Yes. One place to see this is Romans 3:23-25. "All have sinned and fall short of the glory of God." Notice that sin is defined in relation to the glory of God. Sin belittles the glory of God. It makes God look less valuable by desiring something else more. Then Paul describes God's remedy for that derision of his glory. Verse 24: ". . . and [they] are justified by his grace as a gift, through the redemption that is in Christ Jesus, 25 whom God put forward as a propitiation by his blood, to be received by faith. This was to show God's righteousness, because in his divine forbearance he had passed over former sins."
What we see here is that God sent Jesus to die ("by his blood"), and that by dying the righteousness of God could be vindicated and his anger could be propitiated and sinners who had belittled God's glory could be justified by faith alone. Why did God's righteousness need to be vindicated in this way? Because (v. 25b) he had passed over sins. That is, he had acted as though the derision of his glory didn't matter, and thus his righteousness, his allegiance to that glory, is called into question. He acted as though his glory was of little worth. But it is of infinite worth. And God would be untrue, he would be unrighteous, not to uphold and display the true value of his glory. Therefore, in order to justify sinners (like us!) who belittle his glory, and yet not himself belittle his own glory (in acting as though it didn't matter), he shows the infinite value of his glory by vindicating it with the death of his own Son who died for his Father's glory (John 12:27-28).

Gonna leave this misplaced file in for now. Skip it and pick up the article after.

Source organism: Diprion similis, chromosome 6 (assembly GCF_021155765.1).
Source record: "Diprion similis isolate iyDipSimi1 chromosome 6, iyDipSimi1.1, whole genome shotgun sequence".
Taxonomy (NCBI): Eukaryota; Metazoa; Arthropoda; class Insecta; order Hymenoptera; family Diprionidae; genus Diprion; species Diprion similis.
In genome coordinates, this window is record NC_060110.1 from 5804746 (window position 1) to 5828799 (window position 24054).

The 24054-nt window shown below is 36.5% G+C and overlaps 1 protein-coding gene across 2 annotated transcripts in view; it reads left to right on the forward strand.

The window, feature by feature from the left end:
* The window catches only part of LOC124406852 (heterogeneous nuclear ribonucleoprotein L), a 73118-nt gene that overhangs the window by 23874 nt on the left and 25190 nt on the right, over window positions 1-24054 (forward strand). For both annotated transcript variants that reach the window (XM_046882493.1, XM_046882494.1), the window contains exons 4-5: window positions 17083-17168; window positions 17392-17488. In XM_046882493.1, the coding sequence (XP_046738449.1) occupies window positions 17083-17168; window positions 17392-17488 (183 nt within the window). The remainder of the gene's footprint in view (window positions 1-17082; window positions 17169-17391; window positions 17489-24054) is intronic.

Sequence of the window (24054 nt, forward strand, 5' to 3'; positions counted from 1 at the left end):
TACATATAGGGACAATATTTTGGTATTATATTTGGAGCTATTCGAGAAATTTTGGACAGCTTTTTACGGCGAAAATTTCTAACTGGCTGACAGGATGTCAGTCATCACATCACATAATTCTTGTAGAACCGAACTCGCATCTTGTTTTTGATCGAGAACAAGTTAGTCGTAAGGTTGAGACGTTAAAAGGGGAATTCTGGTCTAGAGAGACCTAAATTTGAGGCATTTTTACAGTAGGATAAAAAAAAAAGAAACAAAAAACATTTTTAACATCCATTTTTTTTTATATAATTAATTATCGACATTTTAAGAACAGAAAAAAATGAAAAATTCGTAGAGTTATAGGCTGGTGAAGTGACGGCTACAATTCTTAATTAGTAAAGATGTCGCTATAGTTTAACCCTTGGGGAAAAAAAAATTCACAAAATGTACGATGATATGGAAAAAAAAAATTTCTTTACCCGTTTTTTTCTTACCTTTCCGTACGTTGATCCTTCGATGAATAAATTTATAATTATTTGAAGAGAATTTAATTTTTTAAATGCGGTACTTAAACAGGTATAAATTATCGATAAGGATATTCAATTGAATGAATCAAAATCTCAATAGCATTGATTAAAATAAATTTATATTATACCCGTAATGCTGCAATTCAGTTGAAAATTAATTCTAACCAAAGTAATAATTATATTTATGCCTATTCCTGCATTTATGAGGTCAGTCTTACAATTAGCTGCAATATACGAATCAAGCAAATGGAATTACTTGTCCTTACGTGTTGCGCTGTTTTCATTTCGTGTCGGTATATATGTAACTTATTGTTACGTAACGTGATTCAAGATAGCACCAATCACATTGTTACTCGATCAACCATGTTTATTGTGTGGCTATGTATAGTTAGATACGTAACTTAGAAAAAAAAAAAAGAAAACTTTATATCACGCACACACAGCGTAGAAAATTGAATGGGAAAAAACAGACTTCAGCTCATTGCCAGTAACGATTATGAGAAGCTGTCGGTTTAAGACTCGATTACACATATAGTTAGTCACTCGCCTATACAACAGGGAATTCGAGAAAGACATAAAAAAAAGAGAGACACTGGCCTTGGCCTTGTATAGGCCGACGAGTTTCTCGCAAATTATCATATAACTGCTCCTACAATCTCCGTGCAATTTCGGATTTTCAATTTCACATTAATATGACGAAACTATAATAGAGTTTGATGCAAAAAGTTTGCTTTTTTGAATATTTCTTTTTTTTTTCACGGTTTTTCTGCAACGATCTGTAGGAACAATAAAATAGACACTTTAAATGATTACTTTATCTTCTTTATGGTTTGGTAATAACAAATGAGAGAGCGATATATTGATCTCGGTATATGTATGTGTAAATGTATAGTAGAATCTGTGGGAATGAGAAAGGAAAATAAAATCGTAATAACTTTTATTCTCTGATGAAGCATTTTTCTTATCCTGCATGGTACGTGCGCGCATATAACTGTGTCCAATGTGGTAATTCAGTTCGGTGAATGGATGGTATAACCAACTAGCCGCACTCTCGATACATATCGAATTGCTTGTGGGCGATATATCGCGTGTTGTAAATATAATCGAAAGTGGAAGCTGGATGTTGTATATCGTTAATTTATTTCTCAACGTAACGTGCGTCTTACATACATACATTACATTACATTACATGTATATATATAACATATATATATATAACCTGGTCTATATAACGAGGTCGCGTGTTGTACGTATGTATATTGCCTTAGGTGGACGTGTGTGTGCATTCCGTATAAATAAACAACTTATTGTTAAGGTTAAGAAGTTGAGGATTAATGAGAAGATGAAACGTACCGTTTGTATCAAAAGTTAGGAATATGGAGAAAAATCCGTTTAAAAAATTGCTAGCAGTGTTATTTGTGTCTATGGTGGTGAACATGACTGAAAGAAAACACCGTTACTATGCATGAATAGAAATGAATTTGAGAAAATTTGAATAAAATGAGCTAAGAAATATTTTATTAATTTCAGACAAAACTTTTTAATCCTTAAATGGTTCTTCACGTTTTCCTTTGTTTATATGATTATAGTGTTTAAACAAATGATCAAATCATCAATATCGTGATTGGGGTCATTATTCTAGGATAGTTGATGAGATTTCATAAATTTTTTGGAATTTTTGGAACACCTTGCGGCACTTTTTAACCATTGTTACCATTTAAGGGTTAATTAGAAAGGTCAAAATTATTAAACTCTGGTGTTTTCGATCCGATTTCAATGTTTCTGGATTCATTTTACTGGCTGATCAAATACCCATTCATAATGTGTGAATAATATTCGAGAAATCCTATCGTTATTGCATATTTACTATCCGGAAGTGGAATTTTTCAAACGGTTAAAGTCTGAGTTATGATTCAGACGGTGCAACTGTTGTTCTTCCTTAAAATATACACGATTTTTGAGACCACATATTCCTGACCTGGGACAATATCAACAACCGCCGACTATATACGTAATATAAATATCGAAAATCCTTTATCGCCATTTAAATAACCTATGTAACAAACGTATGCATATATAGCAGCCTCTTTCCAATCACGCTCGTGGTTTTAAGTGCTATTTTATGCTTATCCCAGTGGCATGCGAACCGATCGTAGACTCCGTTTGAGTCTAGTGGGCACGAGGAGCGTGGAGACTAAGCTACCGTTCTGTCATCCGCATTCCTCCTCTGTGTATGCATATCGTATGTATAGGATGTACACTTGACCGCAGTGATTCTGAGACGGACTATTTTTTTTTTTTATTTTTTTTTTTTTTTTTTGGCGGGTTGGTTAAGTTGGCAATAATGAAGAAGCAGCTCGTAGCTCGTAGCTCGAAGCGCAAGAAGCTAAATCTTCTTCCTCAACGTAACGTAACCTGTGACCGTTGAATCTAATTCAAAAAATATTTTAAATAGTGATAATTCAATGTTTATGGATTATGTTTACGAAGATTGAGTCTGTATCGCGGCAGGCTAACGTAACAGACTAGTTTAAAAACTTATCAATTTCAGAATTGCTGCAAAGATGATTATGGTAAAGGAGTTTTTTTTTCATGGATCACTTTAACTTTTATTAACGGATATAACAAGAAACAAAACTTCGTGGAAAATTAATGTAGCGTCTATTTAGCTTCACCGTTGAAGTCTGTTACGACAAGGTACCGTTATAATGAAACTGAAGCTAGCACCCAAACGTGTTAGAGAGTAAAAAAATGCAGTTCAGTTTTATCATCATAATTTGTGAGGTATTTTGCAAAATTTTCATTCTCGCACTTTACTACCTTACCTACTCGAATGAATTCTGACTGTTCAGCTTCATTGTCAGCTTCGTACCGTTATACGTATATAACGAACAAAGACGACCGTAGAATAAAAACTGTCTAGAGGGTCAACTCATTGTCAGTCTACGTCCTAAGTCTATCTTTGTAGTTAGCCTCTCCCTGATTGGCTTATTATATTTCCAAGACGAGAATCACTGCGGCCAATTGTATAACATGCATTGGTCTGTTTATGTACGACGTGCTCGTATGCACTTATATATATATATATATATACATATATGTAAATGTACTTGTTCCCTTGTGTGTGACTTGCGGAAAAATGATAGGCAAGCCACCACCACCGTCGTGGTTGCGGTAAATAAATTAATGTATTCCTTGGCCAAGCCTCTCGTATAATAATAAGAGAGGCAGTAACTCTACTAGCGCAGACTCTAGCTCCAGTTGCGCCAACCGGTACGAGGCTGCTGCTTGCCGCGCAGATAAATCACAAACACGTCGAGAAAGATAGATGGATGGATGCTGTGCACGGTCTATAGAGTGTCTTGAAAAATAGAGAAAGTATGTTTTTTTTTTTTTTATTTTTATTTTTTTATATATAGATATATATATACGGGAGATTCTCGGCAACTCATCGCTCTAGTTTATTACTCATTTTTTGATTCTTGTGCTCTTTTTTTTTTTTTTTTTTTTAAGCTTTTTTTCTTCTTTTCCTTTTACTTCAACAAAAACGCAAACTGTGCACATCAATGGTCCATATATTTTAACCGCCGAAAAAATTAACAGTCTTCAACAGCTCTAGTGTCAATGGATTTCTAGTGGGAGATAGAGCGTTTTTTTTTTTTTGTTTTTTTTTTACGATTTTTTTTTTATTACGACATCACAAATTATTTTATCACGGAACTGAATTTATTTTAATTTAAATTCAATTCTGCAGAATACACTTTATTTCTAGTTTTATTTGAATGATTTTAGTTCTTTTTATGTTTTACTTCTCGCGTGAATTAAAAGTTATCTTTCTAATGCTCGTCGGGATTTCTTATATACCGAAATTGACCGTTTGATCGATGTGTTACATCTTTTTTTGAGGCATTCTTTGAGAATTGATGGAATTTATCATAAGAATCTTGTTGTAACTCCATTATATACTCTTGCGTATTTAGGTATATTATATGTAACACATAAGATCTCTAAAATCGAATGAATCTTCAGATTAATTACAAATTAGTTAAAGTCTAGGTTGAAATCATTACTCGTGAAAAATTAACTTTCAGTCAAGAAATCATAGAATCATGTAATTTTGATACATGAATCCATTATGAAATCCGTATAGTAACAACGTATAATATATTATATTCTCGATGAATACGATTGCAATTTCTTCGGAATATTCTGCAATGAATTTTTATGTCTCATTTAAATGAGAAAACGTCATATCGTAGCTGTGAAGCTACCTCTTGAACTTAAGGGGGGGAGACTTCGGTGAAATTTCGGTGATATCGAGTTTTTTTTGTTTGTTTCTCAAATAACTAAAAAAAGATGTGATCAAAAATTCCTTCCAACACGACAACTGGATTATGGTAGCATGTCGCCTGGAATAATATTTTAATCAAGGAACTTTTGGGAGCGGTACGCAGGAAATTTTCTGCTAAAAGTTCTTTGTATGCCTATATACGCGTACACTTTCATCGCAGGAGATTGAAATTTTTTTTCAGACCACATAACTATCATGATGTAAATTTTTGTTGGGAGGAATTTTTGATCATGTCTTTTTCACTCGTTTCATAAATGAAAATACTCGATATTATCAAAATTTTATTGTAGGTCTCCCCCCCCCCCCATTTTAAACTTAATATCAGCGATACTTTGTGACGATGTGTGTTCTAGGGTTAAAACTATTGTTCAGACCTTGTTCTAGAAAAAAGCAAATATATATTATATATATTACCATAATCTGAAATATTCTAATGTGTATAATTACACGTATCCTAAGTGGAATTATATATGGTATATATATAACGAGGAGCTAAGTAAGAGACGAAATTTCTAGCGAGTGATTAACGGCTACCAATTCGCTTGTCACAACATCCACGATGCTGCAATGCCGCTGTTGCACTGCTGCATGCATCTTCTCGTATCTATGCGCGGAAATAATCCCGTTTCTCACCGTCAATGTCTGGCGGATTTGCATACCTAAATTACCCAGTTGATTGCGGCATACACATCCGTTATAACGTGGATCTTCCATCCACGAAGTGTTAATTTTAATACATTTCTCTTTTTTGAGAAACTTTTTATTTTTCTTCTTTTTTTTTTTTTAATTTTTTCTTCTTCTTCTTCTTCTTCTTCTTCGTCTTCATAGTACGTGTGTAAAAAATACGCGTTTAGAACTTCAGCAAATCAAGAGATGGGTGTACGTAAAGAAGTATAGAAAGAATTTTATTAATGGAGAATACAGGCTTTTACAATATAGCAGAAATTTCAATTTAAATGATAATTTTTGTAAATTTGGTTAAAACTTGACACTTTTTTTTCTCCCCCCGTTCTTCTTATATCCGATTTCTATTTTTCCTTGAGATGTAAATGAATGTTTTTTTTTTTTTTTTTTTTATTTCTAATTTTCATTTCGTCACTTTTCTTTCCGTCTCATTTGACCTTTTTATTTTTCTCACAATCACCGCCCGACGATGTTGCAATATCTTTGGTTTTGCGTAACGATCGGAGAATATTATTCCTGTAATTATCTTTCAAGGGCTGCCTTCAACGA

Therefore, what Romans 3:23-25 shows (as well as 3:1-8 and other places) is that God's righteousness is, at its essence, God's unswerving allegiance to the infinite value of his own glory - his own name. It's his unwavering commitment to uphold and display his glory and his name.